In India, the pieces started to fit together. I was surrounded by ancient wisdom, piety, and more importantly a system of medicine that was essentially philosophical rather than scientific. I devoured everything I could on Tibetan and Ayurvedic medicine and came eventually to realize that medicine and philosophy need not be separate. I also learned that the taste of food is a clue to its pharmacology. The Ayurvedic system is totally different from the food groups we were taught in grade school; it is also different from the categorization of food as carbohydrates, fats, and protein, the foundations of Western nutrition. Ayurveda is not concerned with calories so much as the digestibility of food. It does not teach a pat formula for eating such as we continue to uphold in the West by referencing minimum daily requirements for various vitamins and nutrients.

Constitutional Type

Ayurveda teaches that each person is unique. Each person is born with a body that has characteristics and idiosyncrasies unique to himself or herself. Every constitution is different; and what works for one person is therefore different than what works for another. From the day we are born, we begin modifying our bodies in accordance with what we eat, the seasons, where we live, and various other factors such as environmental hazards, stress due to personal circumstances and relationships, and Cosmic factors such as the cycles of astronomical forces.

By 1980, I had interfaced the basics of Ayurvedic pharmacology with spiritual psychology and astrology, and in 1986, I began working on the foundations of what I dubbed "Kitchen Doctor," culinary approaches to health management that involve extensive use of herbs and spices. Little by little, the pieces came together and my lectures on this subject were welcomed by individuals with health issues, including many mothers concerned for their children.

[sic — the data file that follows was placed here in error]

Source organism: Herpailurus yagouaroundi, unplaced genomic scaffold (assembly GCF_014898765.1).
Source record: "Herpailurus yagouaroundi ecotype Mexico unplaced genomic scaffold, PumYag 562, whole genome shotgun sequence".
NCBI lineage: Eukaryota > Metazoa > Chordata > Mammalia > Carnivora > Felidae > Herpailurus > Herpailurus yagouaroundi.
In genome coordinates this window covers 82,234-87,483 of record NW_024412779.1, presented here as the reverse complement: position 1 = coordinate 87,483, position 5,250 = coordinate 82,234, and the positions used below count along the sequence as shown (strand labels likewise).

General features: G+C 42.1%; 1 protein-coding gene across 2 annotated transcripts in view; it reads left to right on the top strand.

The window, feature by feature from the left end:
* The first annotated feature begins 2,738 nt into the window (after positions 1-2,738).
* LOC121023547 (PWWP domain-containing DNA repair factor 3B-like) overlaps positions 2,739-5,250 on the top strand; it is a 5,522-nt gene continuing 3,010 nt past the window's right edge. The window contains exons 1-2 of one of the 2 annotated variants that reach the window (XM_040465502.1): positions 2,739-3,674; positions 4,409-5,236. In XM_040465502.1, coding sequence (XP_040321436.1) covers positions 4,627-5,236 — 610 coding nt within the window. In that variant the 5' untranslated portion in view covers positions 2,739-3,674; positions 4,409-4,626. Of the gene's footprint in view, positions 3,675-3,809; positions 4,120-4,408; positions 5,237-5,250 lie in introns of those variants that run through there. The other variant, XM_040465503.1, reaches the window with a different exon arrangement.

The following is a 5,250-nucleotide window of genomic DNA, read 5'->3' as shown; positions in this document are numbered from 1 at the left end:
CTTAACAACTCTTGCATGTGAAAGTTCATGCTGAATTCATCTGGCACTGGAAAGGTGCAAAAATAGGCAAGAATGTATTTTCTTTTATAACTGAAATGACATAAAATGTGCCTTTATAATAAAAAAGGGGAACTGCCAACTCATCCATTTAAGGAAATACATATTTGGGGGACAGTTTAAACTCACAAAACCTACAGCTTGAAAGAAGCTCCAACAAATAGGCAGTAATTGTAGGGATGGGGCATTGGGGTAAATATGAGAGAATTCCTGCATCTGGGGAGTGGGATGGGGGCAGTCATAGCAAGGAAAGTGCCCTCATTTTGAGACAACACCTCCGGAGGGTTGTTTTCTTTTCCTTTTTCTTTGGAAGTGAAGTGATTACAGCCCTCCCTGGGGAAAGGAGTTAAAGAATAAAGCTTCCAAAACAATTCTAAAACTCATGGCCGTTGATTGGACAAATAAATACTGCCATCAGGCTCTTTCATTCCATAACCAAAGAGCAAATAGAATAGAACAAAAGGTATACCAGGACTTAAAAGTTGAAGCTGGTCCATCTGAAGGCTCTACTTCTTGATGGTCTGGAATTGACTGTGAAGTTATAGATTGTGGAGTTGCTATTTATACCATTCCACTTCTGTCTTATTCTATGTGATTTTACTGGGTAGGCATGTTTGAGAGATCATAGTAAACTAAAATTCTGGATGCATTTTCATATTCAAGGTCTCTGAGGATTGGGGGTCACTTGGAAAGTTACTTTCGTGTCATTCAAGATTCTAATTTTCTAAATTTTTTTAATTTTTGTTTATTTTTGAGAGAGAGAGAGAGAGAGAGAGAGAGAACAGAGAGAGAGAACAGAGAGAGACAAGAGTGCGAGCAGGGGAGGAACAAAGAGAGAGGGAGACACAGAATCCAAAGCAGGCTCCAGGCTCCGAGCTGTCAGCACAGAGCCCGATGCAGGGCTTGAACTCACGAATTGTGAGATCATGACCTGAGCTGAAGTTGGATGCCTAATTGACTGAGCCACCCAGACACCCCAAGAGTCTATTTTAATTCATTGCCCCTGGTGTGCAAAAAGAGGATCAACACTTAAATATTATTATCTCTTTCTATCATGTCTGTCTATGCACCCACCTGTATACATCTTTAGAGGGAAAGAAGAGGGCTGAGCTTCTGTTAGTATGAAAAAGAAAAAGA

I always wanted to publish my work as a two-volume opus, but the requisite funds were never available and one manuscript was stolen from me. Now, with the advent of the Internet and the tremendous resource it provides for people with independent minds and spirits to investigate their healing options, I decided to publish on the web where I can gradually add pages as my time permits. I am doing this largely as a public service and therefore welcome your questions and will try to post as much material as visitor interest warrants. Please, therefore, feel free to write me. In the meantime, enjoy your visit.





Much of the material on this site is historic or ethnobotanical in origin. The information presented is not intended to replace the services of a qualified health care professional. All products discussed on this site are best used under the guidance of an experienced practitioner.

We encourage patients and their friends and family to avail themselves of the information found on the Internet and to share their discoveries with their primary care practitioners. If there are questions about the suitability of a product or strategy, please have your practitioner contact the web hostess.

We are interested in feedback, clinical data, suggestions, and proposals for research and product development. While we naturally hope for the happiest outcome in all situations, the authors of this web site, webmaster, server, publishers, and Sacred Medicine Sanctuary are not responsible for the success, failure, side effects, or outcome of the use of any of the information or healing strategies described on this site.


Sacred Medicine Sanctuary
Copyright by Ingrid Naiman 2000, 2001, 2005


*The information provided at this site is for informational purposes only. These statements and products have not been evaluated by the Food and Drug Administration. The information on this page and these products are not intended to diagnose, treat, cure, or prevent any disease. They are not intended to replace professional medical care. You should always consult a health professional about specific health problems.